Canal of Nuck cyst (hydrocele)

Case contributed by Rania Zeitoun
Diagnosis certain


Right inguinal swelling

Patient Data

Age: 4 years
Gender: Female

CT images in sagittal and axial planes show an hourglass-shaped cyst (C). It has a deep intrapelvic component (which is separable from the opacified bowel loops and the urinary bladder (UB)) and another component within the canal of Nuck. It has a thin wall and no internal septa denoting its simple non-complicated internal characteristics.

Canal of Nuck cyst: unilocular, thin wall, no internal septa or solid components.

Components of the cystic lesion on an annotated sagittal image.

  • green arrow: intrapelvic component
  • orange arrow: canal of Nuck component

Case Discussion

The canal of Nuck in females corresponds to the processus vaginalis in males. It results from developmental protrusion of the parietal peritoneum through the inguinal ring down into the inguinal canal together with the round ligament of the uterus. Failure of complete obliteration of the canal of Nuck may result in a hernia or hydrocele 1,2.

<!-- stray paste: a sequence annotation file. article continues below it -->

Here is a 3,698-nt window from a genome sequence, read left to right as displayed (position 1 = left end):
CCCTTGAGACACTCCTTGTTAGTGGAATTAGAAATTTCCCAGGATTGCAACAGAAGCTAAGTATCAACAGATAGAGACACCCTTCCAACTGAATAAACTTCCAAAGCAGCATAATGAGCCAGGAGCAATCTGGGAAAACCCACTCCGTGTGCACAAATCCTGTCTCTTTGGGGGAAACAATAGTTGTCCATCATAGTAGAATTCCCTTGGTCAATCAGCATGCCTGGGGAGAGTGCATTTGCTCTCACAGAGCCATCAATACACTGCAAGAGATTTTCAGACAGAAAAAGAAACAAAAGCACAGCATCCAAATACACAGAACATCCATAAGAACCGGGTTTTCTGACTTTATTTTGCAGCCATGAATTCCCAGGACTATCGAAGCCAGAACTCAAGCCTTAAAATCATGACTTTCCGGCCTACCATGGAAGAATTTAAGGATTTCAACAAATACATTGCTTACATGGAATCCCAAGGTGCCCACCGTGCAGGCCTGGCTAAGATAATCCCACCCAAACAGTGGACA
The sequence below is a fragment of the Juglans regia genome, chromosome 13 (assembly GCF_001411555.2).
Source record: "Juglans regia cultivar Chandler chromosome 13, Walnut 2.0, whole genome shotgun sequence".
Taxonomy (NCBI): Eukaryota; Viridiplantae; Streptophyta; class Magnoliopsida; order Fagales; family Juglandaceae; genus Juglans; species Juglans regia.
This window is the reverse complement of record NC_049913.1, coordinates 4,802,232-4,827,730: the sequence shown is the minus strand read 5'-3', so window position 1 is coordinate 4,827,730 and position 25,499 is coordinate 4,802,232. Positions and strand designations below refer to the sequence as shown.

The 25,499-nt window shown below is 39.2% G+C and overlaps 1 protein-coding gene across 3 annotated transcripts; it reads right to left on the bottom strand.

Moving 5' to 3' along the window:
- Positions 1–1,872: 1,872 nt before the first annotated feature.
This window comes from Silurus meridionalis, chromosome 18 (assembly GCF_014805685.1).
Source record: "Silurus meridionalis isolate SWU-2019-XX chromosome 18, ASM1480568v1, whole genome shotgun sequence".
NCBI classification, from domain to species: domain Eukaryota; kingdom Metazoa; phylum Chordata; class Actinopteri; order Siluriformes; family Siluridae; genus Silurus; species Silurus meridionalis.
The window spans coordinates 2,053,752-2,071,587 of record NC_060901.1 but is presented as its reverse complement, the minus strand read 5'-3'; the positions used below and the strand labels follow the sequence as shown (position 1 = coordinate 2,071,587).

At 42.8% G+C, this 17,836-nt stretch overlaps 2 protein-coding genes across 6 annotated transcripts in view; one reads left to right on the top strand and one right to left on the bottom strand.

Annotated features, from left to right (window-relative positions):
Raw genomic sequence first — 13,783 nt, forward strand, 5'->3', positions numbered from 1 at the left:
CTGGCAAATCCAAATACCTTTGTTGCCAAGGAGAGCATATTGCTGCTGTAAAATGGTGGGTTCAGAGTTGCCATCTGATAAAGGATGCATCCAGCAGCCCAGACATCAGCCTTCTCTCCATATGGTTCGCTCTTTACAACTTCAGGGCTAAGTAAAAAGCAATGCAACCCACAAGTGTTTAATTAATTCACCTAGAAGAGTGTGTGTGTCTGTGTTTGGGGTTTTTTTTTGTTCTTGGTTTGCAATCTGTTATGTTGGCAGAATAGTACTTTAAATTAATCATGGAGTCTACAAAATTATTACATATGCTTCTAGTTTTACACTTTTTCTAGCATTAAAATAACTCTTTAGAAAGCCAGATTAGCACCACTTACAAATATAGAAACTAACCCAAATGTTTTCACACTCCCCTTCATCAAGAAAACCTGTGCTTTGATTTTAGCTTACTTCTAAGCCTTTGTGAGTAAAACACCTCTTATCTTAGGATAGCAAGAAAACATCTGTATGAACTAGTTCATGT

Canal of Nuck hydrocele is a cystic collection which results from the imbalance between fluid production and absorption by the peritoneum 3. It is a disorder of female infants and childhood, however may present in adults 4.

On clinical examination, a swelling at the inguinal region/labia is noted. Being irreducible differentiates it from an inguinal hernia. Also a Valsalva maneuver is done to help to differentiate, whereby a hernia will enlarge, while a hydrocele will not 3,4.

Imaging is primarily done using ultrasound. It is simple, non-invasive, and radiation-free. It identifies the contents of the swelling with real time imaging to help differentiate it from herniating bowel or pelvic organs. Canal of Nuck hydrocele appears as an anechoic thin walled cyst connected to the inguinal canal 3,4.

Cross-sectional imaging: preferably MRI to help evaluate the deeper intrapelvic component, and to accurately identify the components of the swelling and signs of complications in cases of inflammation/infection 3. CT is second-line to avoid ionizing radiation, especially when imaging infants.

In the presented case, CT images were unfortunately the only available images. However, it is recommended to do MRI if the diagnosis is still doubtful on US. In this case, the cyst was surgically removed.

How to use cases

You can use Radiopaedia cases in a variety of ways to help you learn and teach.

Creating your own cases is easy.